Six weeks after the contentious US presidential election, early in-person voting began Monday in Georgia ahead of a new fateful political moment: twin runoff races that will determine the balance of power in the Senate.
The southeastern state’s highly-anticipated January 5 runoffs have garnered national attention as the outcome will help determine how much of President-elect Joe Biden’s ambitious political agenda can get through Congress and into law.
Democrats need to flip both seats in order to seize Senate control, while Republicans must hold just one to maintain their majority.
Members of President Donald Trump’s party have framed Georgia as must-win races, with the state forming the last line of defense against what they describe as a radical, left wing agenda.
Biden was declared winner of the November 3 election, and he scored an upset when he became the first Democrat to win Georgia since 1992.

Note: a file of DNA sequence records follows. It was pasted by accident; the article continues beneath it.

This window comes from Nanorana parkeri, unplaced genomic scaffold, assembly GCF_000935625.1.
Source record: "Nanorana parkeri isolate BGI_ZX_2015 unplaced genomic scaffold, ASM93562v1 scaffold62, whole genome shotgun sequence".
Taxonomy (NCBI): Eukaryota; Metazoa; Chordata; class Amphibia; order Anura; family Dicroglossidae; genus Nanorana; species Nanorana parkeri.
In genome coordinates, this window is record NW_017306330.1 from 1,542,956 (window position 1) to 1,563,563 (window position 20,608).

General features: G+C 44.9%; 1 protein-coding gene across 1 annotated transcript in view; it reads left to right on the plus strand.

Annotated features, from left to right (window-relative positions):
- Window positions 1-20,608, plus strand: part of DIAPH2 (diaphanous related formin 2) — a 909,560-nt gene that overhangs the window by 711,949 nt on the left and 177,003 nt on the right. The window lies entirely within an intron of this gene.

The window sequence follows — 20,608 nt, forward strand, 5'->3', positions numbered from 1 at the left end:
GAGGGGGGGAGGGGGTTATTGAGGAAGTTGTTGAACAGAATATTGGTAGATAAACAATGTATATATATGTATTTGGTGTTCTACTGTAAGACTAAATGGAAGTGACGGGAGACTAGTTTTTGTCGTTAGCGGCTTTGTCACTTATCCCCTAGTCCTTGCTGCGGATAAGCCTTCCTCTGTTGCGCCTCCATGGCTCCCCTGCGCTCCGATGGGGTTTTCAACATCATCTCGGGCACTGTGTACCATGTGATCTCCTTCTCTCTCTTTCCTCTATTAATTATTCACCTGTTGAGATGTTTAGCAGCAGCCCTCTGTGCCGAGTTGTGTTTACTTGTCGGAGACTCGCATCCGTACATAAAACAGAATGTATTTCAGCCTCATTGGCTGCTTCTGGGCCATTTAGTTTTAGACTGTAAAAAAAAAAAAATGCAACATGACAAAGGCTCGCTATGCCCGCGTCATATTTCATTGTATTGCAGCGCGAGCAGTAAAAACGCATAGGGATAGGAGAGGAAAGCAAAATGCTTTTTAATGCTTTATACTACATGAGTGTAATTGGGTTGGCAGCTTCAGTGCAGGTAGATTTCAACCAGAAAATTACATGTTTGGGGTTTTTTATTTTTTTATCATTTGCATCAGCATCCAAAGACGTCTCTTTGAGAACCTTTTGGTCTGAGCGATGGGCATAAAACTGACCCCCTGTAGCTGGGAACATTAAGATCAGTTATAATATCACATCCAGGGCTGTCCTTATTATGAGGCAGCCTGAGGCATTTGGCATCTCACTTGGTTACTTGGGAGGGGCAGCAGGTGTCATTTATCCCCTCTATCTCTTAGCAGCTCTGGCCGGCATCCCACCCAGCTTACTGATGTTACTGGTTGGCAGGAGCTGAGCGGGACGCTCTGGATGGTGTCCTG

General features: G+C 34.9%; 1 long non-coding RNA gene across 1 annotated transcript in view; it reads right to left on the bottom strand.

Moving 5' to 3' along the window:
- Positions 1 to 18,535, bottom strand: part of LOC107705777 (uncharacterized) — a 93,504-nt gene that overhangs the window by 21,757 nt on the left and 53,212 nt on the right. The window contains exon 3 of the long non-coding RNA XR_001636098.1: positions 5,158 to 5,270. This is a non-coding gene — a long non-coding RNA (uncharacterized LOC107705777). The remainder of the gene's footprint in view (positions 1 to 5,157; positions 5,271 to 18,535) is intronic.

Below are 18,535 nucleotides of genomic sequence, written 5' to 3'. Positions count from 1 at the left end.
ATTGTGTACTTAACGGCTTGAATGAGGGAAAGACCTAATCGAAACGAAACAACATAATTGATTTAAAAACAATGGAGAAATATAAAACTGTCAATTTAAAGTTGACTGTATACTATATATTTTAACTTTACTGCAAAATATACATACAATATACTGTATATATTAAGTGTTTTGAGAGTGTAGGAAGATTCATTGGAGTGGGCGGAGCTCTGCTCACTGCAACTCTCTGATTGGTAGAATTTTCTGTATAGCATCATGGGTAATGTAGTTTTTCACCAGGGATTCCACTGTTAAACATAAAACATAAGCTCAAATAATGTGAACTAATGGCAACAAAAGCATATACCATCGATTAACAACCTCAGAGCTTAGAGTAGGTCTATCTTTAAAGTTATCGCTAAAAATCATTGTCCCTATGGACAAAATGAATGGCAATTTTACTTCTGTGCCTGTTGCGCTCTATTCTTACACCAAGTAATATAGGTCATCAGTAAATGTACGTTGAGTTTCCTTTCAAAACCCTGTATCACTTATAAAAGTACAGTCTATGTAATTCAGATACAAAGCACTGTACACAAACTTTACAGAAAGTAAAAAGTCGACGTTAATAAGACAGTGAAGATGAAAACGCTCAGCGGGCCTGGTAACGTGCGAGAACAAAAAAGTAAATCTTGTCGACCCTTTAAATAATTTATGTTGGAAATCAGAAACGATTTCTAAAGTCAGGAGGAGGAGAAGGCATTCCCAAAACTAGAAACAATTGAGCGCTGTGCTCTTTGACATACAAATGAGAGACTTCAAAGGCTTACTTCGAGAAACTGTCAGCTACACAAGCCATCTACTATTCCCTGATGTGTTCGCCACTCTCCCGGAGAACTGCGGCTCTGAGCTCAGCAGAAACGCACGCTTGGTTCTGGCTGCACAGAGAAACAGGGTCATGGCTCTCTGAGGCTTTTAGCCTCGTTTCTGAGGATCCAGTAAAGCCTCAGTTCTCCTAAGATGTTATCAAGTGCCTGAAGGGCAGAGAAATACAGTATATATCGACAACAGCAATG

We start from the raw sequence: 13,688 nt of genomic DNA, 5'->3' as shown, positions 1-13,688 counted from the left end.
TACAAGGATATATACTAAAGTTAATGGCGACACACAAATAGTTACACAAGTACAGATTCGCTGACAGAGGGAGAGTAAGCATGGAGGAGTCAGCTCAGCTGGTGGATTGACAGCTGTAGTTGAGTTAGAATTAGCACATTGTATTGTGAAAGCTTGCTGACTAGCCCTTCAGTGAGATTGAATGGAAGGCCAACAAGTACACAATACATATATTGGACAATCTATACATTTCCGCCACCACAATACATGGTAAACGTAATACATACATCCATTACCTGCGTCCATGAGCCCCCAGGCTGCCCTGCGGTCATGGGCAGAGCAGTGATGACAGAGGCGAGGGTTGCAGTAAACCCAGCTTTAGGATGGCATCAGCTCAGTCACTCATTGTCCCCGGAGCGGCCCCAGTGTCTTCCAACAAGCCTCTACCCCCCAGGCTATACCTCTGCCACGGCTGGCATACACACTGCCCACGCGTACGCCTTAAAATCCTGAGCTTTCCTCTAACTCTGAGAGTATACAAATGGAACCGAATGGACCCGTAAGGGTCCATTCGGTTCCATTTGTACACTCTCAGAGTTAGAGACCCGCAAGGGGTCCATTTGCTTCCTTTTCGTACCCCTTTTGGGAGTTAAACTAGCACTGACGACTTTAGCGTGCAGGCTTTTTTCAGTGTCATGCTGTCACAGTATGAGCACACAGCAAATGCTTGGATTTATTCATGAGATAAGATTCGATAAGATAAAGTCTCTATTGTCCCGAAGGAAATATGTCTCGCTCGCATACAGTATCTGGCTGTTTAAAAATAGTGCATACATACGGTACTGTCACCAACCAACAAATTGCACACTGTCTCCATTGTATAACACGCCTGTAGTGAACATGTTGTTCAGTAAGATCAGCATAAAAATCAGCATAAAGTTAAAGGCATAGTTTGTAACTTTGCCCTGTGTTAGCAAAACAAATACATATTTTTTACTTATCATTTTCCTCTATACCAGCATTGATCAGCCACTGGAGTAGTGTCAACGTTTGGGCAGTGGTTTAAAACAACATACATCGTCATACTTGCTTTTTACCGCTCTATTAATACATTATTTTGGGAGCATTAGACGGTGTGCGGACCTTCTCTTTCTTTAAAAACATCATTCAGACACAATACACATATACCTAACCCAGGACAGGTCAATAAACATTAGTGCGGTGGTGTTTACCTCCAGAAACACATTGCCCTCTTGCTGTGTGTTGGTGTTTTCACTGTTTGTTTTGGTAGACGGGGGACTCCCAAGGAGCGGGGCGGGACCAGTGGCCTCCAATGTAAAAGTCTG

Democratic organizers point to Biden’s win as proof that enough votes exist to flip the Senate seats in a state that has tilted Republican for decades but whose demographics are shifting.
Trump has refused to accept the election outcome, repeatedly stating without evidence that it was “rigged” and that results in swing states that backed Biden should be overturned.
The president’s unprecedented effort to subvert the results has failed, and the Electoral College began voting Monday to formally recognize Biden as the next US president.